The stress that weather has put on farmers this spring has cut the planting season in half. That means a 20 hour work day for many of them. One is Jim Snow, Junior, who farms 3,000 acres of corn and soybeans in the Macon and Mt. Zion area. Stu Ellis has more in this morning’s Harvest Heritage.
And Jim, Junior would not have it any other way.
Jim Snow Junior
Its more of a calling than a decision to do what I do. I believe the Lord put me in a position to raise food for people to eat. I get to work with God’s creation every day. I get to see where food actually comes from, which the majority of the public doesn’t have that opportunity, which is a country lifestyle and I wanted my kids to be brought up in a rural setting and learn the values of chores and hard work outside of the home and be able to experience what nature has to offer just like I have been able to over these years. :51
His Dad, Jim Senior, passed along his wisdom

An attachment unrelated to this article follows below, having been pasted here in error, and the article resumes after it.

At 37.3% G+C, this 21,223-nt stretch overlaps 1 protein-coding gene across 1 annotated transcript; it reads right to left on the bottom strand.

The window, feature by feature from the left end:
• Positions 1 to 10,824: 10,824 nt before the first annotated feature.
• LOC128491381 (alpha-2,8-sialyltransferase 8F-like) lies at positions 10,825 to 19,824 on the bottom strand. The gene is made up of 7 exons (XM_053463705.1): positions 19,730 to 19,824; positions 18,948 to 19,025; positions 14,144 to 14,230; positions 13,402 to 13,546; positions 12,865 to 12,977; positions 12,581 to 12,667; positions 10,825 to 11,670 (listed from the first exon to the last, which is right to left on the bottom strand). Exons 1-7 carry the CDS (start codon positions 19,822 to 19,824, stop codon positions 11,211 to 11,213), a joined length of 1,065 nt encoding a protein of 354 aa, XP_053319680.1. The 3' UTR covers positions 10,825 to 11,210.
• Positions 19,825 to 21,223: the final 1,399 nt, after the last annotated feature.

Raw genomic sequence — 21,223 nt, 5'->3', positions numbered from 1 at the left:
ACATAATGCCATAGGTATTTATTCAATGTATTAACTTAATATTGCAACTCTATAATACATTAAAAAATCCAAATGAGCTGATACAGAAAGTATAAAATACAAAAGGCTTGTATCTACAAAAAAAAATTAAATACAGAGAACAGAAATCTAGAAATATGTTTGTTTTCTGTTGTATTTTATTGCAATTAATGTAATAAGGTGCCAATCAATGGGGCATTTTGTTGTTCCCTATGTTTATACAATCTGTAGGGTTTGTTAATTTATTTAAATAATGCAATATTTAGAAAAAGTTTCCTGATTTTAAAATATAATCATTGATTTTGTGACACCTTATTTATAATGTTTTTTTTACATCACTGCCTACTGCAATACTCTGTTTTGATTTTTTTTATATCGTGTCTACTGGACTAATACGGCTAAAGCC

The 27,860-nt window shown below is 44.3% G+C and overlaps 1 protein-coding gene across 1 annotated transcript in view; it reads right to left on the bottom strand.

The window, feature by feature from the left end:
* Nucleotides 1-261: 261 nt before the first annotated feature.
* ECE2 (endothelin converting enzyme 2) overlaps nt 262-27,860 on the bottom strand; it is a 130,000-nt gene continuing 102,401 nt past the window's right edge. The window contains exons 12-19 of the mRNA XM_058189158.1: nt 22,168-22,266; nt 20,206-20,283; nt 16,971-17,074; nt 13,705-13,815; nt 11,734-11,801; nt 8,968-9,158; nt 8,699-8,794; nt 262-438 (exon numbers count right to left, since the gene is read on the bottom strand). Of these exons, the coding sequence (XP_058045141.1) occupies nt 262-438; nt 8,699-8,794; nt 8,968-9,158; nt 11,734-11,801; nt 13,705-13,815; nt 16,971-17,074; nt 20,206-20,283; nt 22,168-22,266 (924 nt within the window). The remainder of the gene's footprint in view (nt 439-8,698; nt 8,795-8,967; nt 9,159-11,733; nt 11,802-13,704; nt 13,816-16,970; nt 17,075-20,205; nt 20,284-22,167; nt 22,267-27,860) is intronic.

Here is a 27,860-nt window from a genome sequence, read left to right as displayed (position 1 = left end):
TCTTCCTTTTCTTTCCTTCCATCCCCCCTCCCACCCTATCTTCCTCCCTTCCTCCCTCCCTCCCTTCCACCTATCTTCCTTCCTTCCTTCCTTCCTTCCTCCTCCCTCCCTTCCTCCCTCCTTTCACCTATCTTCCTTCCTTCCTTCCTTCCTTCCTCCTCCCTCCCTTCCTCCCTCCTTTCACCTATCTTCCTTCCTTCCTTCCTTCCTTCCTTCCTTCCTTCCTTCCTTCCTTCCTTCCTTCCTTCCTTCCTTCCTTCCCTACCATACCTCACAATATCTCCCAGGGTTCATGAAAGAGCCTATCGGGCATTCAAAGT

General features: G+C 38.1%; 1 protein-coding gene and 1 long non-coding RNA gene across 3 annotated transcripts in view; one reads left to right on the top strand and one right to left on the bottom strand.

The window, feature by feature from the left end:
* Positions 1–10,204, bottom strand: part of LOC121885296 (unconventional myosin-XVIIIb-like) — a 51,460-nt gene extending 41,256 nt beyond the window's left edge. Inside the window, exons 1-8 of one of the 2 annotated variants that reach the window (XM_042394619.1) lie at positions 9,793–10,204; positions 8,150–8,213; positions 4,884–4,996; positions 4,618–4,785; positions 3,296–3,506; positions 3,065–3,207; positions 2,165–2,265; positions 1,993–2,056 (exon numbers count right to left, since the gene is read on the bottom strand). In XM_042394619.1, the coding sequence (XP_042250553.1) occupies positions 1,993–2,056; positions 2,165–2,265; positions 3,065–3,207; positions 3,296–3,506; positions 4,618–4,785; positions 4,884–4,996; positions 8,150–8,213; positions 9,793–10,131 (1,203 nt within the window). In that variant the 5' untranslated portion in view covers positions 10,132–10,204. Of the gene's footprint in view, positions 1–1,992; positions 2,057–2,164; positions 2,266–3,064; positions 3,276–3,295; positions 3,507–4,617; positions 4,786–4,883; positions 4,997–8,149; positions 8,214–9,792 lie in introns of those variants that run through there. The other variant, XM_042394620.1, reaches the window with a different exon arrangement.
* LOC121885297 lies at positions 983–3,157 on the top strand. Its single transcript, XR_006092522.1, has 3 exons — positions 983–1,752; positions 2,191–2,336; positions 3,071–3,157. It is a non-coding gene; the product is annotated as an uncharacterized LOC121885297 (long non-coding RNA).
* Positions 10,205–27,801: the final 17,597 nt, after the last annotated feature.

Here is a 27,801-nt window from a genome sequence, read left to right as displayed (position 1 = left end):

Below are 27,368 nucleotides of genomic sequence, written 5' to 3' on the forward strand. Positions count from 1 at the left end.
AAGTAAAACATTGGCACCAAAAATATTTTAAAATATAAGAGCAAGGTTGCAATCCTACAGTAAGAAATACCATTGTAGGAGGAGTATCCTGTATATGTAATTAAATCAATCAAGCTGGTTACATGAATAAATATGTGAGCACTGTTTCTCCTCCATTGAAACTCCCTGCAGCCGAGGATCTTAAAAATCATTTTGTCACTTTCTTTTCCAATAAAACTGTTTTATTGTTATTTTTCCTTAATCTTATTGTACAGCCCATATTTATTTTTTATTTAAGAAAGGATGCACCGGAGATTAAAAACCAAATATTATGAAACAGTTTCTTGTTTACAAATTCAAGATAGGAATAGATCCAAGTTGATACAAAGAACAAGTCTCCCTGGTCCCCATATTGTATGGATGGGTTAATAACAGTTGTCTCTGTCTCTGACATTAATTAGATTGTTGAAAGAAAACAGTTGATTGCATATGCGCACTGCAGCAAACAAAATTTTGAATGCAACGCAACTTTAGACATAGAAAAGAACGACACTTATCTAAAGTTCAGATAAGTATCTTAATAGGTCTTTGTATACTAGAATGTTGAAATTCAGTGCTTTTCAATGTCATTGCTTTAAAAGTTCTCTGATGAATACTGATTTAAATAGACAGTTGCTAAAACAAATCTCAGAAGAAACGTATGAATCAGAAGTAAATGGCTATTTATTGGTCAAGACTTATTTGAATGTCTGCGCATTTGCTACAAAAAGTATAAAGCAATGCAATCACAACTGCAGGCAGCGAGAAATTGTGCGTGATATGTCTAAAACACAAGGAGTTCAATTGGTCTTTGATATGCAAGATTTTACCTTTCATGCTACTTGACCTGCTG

Jim Snow Senior
There’s a lot of outside things that pull against you and pull for you and basically we just want to stress you want to stay in the saddle and pull forword as best you can. 22
And Jim Junior is willing to share his knowledge as well to guide the future of the family farm.
Jim Snow Junior
It is very prudent to plan and I’m in that process. I’ve got four daughters, none of them are extremely interested in the farm, not to say they won’t be down the road. I utilize help from Meridian High School. I’ve had some young men who are interested in FFA and agriculture come out and work with me all summer and I teach them a lot of things and they learn a lot about agronomics and marketing and just plain old hard work. I see that minimally as the future. :32
That’s our harvest heritage report on Snow Farms at Elwin. Im stu Ellis with WCIA3 your local news leader.